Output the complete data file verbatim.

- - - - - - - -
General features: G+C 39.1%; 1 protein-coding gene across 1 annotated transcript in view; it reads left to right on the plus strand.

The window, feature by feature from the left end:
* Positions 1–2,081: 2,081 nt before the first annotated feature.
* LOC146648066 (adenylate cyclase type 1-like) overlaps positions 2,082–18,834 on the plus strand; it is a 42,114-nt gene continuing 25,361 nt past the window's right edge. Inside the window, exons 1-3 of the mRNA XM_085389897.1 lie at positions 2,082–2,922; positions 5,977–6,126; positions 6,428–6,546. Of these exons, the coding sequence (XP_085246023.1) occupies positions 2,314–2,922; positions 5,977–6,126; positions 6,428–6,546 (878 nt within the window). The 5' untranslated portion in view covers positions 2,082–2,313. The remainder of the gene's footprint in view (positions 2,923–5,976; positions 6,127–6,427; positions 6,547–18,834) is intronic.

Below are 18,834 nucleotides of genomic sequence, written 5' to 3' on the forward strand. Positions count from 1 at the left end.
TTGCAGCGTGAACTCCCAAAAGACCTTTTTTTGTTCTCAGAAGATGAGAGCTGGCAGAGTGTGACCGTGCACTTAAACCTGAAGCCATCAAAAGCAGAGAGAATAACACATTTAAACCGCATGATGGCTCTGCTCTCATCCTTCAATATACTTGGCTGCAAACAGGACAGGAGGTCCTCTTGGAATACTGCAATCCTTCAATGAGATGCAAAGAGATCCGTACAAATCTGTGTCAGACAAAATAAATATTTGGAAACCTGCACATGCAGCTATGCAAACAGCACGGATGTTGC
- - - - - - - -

General features: G+C 39.1%; 1 protein-coding gene across 1 annotated transcript in view; it reads left to right on the plus strand.

The window, feature by feature from the left end:
* Positions 1–2,081: 2,081 nt before the first annotated feature.
* LOC146648066 (adenylate cyclase type 1-like) overlaps positions 2,082–18,834 on the plus strand; it is a 42,114-nt gene continuing 25,361 nt past the window's right edge. Inside the window, exons 1-3 of the mRNA XM_085389897.1 lie at positions 2,082–2,922; positions 5,977–6,126; positions 6,428–6,546. Of these exons, the coding sequence (XP_085246023.1) occupies positions 2,314–2,922; positions 5,977–6,126; positions 6,428–6,546 (878 nt within the window). The 5' untranslated portion in view covers positions 2,082–2,313. The remainder of the gene's footprint in view (positions 2,923–5,976; positions 6,127–6,427; positions 6,547–18,834) is intronic.

Below are 18,834 nucleotides of genomic sequence, written 5' to 3' on the forward strand. Positions count from 1 at the left end.
TTGCAGCGTGAACTCCCAAAAGACCTTTTTTTGTTCTCAGAAGATGAGAGCTGGCAGAGTGTGACCGTGCACTTAAACCTGAAGCCATCAAAAGCAGAGAGAATAACACATTTAAACCGCATGATGGCTCTGCTCTCATCCTTCAATATACTTGGCTGCAAACAGGACAGGAGGTCCTCTTGGAATACTGCAATCCTTCAATGAGATGCAAAGAGATCCGTACAAATCTGTGTCAGACAAAATAAATATTTGGAAACCTGCACATGCAGCTATGCAAACAGCACGGATGTTGC